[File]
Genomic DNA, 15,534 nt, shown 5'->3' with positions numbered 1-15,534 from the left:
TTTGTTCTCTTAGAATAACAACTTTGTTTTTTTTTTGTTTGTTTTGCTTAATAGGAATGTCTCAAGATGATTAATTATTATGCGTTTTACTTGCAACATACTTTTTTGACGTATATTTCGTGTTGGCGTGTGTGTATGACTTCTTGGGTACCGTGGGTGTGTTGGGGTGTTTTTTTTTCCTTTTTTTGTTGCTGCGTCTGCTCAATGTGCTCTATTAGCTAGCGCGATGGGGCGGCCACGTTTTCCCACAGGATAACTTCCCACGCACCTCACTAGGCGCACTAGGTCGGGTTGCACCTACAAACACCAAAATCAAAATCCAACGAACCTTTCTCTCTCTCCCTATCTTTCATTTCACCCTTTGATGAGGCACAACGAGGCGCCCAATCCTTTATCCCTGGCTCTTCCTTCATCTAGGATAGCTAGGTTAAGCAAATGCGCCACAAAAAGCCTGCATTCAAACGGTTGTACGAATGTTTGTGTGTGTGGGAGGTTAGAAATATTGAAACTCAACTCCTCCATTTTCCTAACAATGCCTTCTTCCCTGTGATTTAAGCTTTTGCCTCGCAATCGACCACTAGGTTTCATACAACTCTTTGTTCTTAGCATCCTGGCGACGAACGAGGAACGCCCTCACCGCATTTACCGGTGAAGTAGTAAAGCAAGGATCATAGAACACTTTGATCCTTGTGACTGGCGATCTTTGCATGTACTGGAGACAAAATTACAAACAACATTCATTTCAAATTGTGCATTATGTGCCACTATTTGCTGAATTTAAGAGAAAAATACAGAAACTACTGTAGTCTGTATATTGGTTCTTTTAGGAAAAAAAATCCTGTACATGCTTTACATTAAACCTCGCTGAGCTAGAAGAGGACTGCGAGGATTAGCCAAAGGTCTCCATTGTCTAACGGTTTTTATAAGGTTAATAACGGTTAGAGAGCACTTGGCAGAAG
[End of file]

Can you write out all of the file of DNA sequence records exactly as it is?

Genomic DNA, 15,534 nt, shown 5'->3' with positions numbered 1-15,534 from the left:
TTTGTTCTCTTAGAATAACAACTTTGTTTTTTTTTTGTTTGTTTTGCTTAATAGGAATGTCTCAAGATGATTAATTATTATGCGTTTTACTTGCAACATACTTTTTTGACGTATATTTCGTGTTGGCGTGTGTGTATGACTTCTTGGGTACCGTGGGTGTGTTGGGGTGTTTTTTTTTCCTTTTTTTGTTGCTGCGTCTGCTCAATGTGCTCTATTAGCTAGCGCGATGGGGCGGCCACGTTTTCCCACAGGATAACTTCCCACGCACCTCACTAGGCGCACTAGGTCGGGTTGCACCTACAAACACCAAAATCAAAATCCAACGAACCTTTCTCTCTCTCCCTATCTTTCATTTCACCCTTTGATGAGGCACAACGAGGCGCCCAATCCTTTATCCCTGGCTCTTCCTTCATCTAGGATAGCTAGGTTAAGCAAATGCGCCACAAAAAGCCTGCATTCAAACGGTTGTACGAATGTTTGTGTGTGTGGGAGGTTAGAAATATTGAAACTCAACTCCTCCATTTTCCTAACAATGCCTTCTTCCCTGTGATTTAAGCTTTTGCCTCGCAATCGACCACTAGGTTTCATACAACTCTTTGTTCTTAGCATCCTGGCGACGAACGAGGAACGCCCTCACCGCATTTACCGGTGAAGTAGTAAAGCAAGGATCATAGAACACTTTGATCCTTGTGACTGGCGATCTTTGCATGTACTGGAGACAAAATTACAAACAACATTCATTTCAAATTGTGCATTATGTGCCACTATTTGCTGAATTTAAGAGAAAAATACAGAAACTACTGTAGTCTGTATATTGGTTCTTTTAGGAAAAAAAATCCTGTACATGCTTTACATTAAACCTCGCTGAGCTAGAAGAGGACTGCGAGGATTAGCCAAAGGTCTCCATTGTCTAACGGTTTTTATAAGGTTAATAACGGTTAGAGAGCACTTGGCAGAAG